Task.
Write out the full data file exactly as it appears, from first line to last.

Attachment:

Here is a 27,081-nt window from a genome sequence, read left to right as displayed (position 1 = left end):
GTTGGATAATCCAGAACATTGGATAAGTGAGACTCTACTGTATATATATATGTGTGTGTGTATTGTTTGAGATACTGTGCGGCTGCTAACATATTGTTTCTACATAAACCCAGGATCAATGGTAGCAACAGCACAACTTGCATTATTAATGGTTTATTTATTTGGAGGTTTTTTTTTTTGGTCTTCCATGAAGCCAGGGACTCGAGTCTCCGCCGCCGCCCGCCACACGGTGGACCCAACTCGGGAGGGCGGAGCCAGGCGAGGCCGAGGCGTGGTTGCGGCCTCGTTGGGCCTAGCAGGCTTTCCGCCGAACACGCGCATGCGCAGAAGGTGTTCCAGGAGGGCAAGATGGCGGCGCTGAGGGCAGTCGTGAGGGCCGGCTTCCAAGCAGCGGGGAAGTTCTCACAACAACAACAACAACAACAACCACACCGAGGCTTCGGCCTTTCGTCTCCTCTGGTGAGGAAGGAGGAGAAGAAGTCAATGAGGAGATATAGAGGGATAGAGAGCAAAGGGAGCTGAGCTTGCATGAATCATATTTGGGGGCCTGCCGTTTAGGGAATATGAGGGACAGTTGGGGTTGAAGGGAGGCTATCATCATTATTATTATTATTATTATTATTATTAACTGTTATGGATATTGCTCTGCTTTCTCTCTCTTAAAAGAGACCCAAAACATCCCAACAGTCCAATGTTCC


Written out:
Here is a 27,081-nt window from a genome sequence, read left to right as displayed (position 1 = left end):
GTTGGATAATCCAGAACATTGGATAAGTGAGACTCTACTGTATATATATATGTGTGTGTGTATTGTTTGAGATACTGTGCGGCTGCTAACATATTGTTTCTACATAAACCCAGGATCAATGGTAGCAACAGCACAACTTGCATTATTAATGGTTTATTTATTTGGAGGTTTTTTTTTTTGGTCTTCCATGAAGCCAGGGACTCGAGTCTCCGCCGCCGCCCGCCACACGGTGGACCCAACTCGGGAGGGCGGAGCCAGGCGAGGCCGAGGCGTGGTTGCGGCCTCGTTGGGCCTAGCAGGCTTTCCGCCGAACACGCGCATGCGCAGAAGGTGTTCCAGGAGGGCAAGATGGCGGCGCTGAGGGCAGTCGTGAGGGCCGGCTTCCAAGCAGCGGGGAAGTTCTCACAACAACAACAACAACAACAACCACACCGAGGCTTCGGCCTTTCGTCTCCTCTGGTGAGGAAGGAGGAGAAGAAGTCAATGAGGAGATATAGAGGGATAGAGAGCAAAGGGAGCTGAGCTTGCATGAATCATATTTGGGGGCCTGCCGTTTAGGGAATATGAGGGACAGTTGGGGTTGAAGGGAGGCTATCATCATTATTATTATTATTATTATTATTATTAACTGTTATGGATATTGCTCTGCTTTCTCTCTCTTAAAAGAGACCCAAAACATCCCAACAGTCCAATGTTCC